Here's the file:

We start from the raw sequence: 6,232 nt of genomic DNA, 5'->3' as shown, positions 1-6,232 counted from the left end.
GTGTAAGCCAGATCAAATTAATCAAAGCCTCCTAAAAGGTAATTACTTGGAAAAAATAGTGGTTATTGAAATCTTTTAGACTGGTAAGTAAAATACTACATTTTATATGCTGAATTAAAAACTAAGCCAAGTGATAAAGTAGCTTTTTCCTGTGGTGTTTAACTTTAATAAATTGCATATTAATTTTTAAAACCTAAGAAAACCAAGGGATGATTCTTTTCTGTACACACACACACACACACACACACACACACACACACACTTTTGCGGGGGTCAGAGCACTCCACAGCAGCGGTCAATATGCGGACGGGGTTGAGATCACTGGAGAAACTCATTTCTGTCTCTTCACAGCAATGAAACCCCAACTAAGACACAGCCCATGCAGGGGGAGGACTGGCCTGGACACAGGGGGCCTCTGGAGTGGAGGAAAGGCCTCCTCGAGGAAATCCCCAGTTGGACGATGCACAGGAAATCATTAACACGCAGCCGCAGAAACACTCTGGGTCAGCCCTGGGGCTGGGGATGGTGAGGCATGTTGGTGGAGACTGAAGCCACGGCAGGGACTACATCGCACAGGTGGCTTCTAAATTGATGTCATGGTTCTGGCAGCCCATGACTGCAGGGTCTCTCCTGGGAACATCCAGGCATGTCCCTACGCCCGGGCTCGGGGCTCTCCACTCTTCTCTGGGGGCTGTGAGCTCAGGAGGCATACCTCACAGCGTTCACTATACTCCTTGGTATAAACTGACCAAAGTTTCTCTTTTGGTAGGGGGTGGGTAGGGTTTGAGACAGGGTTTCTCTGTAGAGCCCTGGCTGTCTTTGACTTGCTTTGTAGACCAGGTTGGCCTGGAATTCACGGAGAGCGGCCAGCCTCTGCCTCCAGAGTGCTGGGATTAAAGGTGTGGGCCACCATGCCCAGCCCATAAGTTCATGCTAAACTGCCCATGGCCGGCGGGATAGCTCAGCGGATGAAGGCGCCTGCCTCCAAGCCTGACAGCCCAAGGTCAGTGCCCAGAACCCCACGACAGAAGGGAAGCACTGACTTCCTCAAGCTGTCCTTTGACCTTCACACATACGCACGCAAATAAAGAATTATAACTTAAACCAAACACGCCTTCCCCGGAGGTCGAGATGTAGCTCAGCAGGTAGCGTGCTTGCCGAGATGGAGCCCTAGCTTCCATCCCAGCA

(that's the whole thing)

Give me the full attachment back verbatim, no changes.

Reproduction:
We start from the raw sequence: 6,232 nt of genomic DNA, 5'->3' as shown, positions 1-6,232 counted from the left end.
GTGTAAGCCAGATCAAATTAATCAAAGCCTCCTAAAAGGTAATTACTTGGAAAAAATAGTGGTTATTGAAATCTTTTAGACTGGTAAGTAAAATACTACATTTTATATGCTGAATTAAAAACTAAGCCAAGTGATAAAGTAGCTTTTTCCTGTGGTGTTTAACTTTAATAAATTGCATATTAATTTTTAAAACCTAAGAAAACCAAGGGATGATTCTTTTCTGTACACACACACACACACACACACACACACACACACACACTTTTGCGGGGGTCAGAGCACTCCACAGCAGCGGTCAATATGCGGACGGGGTTGAGATCACTGGAGAAACTCATTTCTGTCTCTTCACAGCAATGAAACCCCAACTAAGACACAGCCCATGCAGGGGGAGGACTGGCCTGGACACAGGGGGCCTCTGGAGTGGAGGAAAGGCCTCCTCGAGGAAATCCCCAGTTGGACGATGCACAGGAAATCATTAACACGCAGCCGCAGAAACACTCTGGGTCAGCCCTGGGGCTGGGGATGGTGAGGCATGTTGGTGGAGACTGAAGCCACGGCAGGGACTACATCGCACAGGTGGCTTCTAAATTGATGTCATGGTTCTGGCAGCCCATGACTGCAGGGTCTCTCCTGGGAACATCCAGGCATGTCCCTACGCCCGGGCTCGGGGCTCTCCACTCTTCTCTGGGGGCTGTGAGCTCAGGAGGCATACCTCACAGCGTTCACTATACTCCTTGGTATAAACTGACCAAAGTTTCTCTTTTGGTAGGGGGTGGGTAGGGTTTGAGACAGGGTTTCTCTGTAGAGCCCTGGCTGTCTTTGACTTGCTTTGTAGACCAGGTTGGCCTGGAATTCACGGAGAGCGGCCAGCCTCTGCCTCCAGAGTGCTGGGATTAAAGGTGTGGGCCACCATGCCCAGCCCATAAGTTCATGCTAAACTGCCCATGGCCGGCGGGATAGCTCAGCGGATGAAGGCGCCTGCCTCCAAGCCTGACAGCCCAAGGTCAGTGCCCAGAACCCCACGACAGAAGGGAAGCACTGACTTCCTCAAGCTGTCCTTTGACCTTCACACATACGCACGCAAATAAAGAATTATAACTTAAACCAAACACGCCTTCCCCGGAGGTCGAGATGTAGCTCAGCAGGTAGCGTGCTTGCCGAGATGGAGCCCTAGCTTCCATCCCAGCA